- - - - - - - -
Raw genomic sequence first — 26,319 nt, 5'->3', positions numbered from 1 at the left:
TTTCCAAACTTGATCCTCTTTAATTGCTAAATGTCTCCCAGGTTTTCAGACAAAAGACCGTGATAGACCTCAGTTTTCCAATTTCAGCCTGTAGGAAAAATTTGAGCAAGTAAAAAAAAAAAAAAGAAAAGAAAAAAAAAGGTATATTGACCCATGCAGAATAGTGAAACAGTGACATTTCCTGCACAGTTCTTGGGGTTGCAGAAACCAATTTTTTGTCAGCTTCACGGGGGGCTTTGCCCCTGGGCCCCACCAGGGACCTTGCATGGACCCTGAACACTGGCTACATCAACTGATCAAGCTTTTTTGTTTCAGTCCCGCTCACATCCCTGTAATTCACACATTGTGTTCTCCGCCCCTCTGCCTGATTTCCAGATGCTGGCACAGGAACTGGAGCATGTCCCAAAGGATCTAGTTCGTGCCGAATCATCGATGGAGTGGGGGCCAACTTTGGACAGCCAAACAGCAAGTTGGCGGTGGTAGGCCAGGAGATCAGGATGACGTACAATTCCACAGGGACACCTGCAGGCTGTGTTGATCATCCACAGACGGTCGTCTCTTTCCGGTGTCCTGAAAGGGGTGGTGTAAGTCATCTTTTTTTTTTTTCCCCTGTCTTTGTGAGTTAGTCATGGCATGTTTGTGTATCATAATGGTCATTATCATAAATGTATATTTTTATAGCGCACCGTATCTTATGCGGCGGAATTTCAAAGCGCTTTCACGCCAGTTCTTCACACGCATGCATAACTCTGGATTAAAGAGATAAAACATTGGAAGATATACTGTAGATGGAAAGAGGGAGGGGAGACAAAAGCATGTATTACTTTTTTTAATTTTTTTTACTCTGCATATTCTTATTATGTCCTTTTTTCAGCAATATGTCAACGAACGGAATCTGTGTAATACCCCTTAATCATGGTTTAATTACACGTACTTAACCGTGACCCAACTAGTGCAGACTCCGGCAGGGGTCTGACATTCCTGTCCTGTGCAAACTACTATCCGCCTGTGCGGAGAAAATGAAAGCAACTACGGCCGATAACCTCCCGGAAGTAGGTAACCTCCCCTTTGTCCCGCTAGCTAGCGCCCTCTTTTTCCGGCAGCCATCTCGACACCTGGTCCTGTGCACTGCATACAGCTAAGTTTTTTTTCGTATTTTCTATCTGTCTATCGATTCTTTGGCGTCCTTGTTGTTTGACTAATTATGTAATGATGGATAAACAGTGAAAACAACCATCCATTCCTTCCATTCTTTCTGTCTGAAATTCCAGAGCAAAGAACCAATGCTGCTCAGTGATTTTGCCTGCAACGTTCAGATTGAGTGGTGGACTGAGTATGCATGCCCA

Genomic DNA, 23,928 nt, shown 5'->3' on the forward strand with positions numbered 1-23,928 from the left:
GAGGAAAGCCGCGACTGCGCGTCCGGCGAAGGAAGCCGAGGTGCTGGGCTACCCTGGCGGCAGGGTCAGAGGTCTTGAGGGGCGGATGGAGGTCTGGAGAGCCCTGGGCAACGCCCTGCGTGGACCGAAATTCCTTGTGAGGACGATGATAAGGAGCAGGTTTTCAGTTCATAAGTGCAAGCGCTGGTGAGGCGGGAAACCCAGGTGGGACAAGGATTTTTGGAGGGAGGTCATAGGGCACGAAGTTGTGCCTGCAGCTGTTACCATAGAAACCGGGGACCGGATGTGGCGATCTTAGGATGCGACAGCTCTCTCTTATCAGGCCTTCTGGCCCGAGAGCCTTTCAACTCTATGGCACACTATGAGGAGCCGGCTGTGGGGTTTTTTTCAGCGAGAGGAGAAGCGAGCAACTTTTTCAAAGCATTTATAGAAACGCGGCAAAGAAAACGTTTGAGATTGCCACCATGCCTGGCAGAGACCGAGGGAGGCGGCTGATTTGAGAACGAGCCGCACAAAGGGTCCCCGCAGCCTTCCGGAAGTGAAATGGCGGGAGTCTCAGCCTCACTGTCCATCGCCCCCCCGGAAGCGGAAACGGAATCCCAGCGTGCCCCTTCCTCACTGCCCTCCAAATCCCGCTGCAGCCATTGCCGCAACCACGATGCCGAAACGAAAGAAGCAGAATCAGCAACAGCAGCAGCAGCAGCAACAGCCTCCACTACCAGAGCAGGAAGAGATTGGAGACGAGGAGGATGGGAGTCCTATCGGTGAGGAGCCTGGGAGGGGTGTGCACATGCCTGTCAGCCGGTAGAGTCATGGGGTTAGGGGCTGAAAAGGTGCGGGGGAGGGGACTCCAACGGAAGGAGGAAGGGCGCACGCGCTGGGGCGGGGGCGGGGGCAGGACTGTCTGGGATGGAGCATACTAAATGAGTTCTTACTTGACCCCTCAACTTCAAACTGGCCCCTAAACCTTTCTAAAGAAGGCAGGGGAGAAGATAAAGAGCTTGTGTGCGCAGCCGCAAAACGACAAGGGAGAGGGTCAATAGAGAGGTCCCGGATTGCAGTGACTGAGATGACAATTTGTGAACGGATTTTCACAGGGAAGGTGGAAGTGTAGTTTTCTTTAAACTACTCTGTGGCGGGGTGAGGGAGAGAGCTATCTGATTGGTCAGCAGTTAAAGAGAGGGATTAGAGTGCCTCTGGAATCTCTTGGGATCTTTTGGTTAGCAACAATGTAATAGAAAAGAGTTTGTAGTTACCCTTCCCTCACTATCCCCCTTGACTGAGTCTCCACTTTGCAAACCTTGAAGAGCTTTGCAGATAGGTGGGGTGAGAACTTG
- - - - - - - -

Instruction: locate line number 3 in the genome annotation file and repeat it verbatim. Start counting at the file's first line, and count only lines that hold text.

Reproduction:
Genomic DNA, 23,928 nt, shown 5'->3' on the forward strand with positions numbered 1-23,928 from the left: